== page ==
The ongoing battle between the co-founders at Bitmain has now essentially hard forked the world’s largest bitcoin miner manufacturer into two different operations and supply chains for making its flagship AntMiner equipment.
Wu Jihan, the co-founder who ousted his rival co-founder Micree Zhan Ketuan last year, registered a new entity on July 16 in Shenzhen, China. The new entity, called Guiji Yanghang, is a subsidiary of another recently incorporated company named Beijing Guiyuan Dalu, which is controlled by Wu’s side.
One person familiar with Wu’s plan who wasn’t authorized to speak, said the new Shenzhen entity is to build out a separate supply chain and manufacturing process for making the AntMiner product. This is a countermove to Zhan also taking over Beijing Bitmain’s long-time Shenzhen factory after his return to power last month.
Bitmain, which raised more than $700 million in 2018, was once the most-valued crypto startup in the world at a staggering $14.5 billion valuation. But its dominance in the crypto mining industry has been seriously eroded by competitors since last year amid its internal power fight for control of the company.
Wu’s move is the latest twist in a power struggle that could create greater confusion for global customers buying the firm’s equipment. It might be unclear, for example, which side would own the AntMiner brand, its shipment logistics and the post-sale services.
In an internal letter last Friday, Wu explained to all staff at Bitmain again that he had to return last year to take the reins in order to save Bitmain from a cash flow shortage of several hundred million dollars, allegedly caused by Zhan.
Wu added in the letter that he has initiated an alternative supply chain plan to substitute the role of the existing Shenzhen factory that’s affecting the firm’s product shipment.
The official WeChat account of the AntMiner brand maintained by Wu’s side published a notice on Monday, apologizing to customers that shipments that were already due by the end of June will be delayed again, citing “external disruption to the company’s management recently.”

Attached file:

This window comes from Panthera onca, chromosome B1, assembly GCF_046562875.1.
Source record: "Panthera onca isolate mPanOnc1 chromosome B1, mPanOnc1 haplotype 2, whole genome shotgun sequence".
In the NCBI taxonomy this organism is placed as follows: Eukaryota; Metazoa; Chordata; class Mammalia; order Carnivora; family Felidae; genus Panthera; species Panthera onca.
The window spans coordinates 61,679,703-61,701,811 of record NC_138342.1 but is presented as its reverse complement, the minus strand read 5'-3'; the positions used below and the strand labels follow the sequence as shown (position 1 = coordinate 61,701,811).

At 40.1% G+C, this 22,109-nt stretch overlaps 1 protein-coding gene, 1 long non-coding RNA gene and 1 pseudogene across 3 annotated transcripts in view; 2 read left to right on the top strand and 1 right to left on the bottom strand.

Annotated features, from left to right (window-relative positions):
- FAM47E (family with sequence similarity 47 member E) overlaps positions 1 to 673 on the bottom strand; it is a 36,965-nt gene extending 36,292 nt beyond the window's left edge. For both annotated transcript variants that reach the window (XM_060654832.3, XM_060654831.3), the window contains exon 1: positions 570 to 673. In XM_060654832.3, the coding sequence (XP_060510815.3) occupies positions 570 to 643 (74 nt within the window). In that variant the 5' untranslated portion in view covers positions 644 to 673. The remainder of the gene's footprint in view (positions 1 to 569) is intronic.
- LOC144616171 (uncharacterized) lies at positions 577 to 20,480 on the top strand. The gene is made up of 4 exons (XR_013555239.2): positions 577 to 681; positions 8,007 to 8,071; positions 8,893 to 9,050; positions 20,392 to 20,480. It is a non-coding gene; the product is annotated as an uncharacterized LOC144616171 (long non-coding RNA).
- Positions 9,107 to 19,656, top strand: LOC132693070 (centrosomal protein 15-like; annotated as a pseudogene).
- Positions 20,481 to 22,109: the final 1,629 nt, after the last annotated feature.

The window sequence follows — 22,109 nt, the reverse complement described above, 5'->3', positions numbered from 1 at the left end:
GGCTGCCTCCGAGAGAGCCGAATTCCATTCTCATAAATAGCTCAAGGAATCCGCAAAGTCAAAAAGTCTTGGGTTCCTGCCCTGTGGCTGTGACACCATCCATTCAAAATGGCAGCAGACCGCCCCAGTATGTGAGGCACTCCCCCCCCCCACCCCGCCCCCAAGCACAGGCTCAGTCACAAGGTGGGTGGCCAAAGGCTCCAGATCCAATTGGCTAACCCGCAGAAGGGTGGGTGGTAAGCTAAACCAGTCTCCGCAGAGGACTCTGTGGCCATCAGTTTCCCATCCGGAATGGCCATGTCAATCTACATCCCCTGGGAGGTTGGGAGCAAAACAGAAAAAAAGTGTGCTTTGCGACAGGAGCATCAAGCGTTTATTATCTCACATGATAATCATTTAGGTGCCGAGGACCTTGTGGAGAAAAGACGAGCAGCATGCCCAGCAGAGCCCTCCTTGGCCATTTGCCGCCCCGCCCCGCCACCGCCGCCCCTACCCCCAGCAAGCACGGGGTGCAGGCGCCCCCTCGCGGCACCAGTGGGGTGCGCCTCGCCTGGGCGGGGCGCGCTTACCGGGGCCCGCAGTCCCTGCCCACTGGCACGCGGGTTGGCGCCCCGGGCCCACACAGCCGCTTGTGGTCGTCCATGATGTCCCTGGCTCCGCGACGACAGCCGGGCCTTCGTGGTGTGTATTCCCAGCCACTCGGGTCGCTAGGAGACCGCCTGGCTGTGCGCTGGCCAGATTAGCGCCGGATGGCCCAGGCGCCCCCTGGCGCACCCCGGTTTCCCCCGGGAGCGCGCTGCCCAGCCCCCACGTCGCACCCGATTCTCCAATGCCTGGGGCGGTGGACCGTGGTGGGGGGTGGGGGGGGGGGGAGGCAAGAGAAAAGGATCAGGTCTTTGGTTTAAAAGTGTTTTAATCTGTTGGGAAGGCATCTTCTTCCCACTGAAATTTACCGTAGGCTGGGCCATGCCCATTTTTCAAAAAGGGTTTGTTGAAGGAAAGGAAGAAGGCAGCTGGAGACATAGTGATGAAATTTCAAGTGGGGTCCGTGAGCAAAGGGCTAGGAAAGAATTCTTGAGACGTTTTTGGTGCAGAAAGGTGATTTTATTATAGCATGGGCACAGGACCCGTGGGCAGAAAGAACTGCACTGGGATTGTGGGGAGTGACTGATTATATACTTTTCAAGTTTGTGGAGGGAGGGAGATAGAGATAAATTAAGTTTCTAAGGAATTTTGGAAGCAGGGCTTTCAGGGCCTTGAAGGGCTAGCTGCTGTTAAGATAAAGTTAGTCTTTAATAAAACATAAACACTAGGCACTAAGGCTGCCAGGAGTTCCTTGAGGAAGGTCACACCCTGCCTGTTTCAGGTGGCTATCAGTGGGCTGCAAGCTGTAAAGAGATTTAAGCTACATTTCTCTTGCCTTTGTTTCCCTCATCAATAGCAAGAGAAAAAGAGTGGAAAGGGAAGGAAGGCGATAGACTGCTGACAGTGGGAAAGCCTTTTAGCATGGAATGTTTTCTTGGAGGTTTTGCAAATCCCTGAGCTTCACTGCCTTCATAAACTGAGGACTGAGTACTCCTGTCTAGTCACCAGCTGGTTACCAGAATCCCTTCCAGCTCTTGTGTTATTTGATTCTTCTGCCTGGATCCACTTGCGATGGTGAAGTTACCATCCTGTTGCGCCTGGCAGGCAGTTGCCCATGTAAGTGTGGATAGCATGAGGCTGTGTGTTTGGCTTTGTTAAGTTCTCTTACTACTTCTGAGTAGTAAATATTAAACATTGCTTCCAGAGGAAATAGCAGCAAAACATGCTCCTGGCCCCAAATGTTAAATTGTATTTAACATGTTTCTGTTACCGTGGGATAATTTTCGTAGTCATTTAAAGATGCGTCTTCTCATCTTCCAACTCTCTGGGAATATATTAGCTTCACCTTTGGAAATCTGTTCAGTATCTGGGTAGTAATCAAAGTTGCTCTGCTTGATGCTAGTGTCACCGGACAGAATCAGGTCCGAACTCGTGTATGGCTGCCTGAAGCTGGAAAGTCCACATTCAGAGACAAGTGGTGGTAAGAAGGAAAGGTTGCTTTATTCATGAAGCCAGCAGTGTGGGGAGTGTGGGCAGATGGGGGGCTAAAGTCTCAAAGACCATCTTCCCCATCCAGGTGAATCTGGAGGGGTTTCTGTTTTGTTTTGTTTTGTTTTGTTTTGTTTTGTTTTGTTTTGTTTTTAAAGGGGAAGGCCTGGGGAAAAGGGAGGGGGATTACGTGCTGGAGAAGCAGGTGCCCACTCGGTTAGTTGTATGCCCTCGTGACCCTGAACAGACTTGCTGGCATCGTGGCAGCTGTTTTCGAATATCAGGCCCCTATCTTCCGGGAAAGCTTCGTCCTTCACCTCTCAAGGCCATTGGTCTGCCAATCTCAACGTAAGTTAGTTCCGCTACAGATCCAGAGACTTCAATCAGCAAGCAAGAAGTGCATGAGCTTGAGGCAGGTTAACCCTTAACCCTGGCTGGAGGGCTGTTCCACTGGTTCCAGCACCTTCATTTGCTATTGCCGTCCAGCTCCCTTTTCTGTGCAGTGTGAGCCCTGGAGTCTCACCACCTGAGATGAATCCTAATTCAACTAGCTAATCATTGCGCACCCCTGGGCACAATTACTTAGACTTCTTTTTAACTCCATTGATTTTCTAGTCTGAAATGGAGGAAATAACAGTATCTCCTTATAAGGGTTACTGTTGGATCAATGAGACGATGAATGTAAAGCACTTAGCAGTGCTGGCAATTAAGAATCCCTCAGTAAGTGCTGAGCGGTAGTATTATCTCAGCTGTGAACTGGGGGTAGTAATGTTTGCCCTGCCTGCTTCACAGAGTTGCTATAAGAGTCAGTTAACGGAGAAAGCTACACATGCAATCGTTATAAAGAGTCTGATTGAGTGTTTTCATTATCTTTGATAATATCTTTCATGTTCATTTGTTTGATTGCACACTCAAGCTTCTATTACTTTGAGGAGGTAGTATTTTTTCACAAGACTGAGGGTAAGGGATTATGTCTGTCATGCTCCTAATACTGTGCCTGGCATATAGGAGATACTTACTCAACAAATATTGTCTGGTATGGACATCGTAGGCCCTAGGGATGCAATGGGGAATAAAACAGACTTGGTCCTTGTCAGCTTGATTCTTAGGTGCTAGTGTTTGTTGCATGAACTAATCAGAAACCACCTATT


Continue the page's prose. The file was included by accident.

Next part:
Further, with Zhan having rehired Bill Zhu, the head of sales at Bitmain who was let go after Wu’s coup last year, the two sides now also maintain their own sales staff.
“The next phase of the dispute could focus on the chip ownership [of AntMiner],” the person said.
After being pushed out last October, Zhan, as the largest shareholder of Bitmain, made his way back on June 3 after winning favor from Chinese authorities. In early May, authorities granted him control of Beijing Bitmain Technology, the long-standing operational entity of Bitmain.
In a countermove, Wu registered the Beijing Guiyuan Dalu on May 26 and had been trying to transfer the contracts of employees on his side to the new entity.
Following his return, Zhan also took over Beijing Bitmain’s Shenzhen factory called Century Cloud Core, where his brother-in-law remains the person in charge, and withheld miner shipments for customers who paid their pre-orders to bank accounts controlled by Wu’s side.
A second person with knowledge of Bitmain’s internal situation said the Shenzhen factory issue caused pressure for Wu from customers whose shipment was due. As such, creating a separate new line of supply chain and production is a method attempting to resolve the supply chain situation.
But it’s unclear at this stage how soon production can begin as Wu would need to persuade technical staff with knowledge of handling the integrated circuit process to come over to his side. Most of them had been working closely with Zhan, the person added.
Public records show that an effective AntMiner trademark has at least been registered in mainland China and Hong Kong, both filed and owned by Bitmain’s Singapore entity called Bitmaintech Pte.
Intriguingly, the same Singapore entity filed a new application for a trademark named “Bitmain Antrack” on June 5, two days after Zhan’s return. But product details relating to this trademark aren’t clear at this stage.
Bitmaintech Pte is in parallel with Bitmain Technologies Limited, which is registered in Hong Kong. The two are both direct subsidiaries of BitMain Technologies Holding, the ultimate parent holding group incorporated in the Cayman Islands that controls all Bitmain entities.
Zhan owns 36% of the holding group while Wu owns 20%. The Hong Kong entity further owns Beijing Bitmain as well as Beijing Guiyuan Dalu. Currently, Zhan’s side controls Beijing Bitmain and its Shenzhen factory Century Cloud Core while Wu controls Guiyuan Dalu with the new supply chain subsidiary.
But as of July 2, a corporate filing of Bitmain Technologies Limited with the Hong Kong government shows that Wu was still the sole executive director at the Hong Kong entity’s board.
The two sides have an ongoing legal battle in the Cayman Islands. The legal decision could mark an end to their internal fight as it will rule on whether Zhan still has the dominant voting power over all issues at Bitmain’s parent holding group.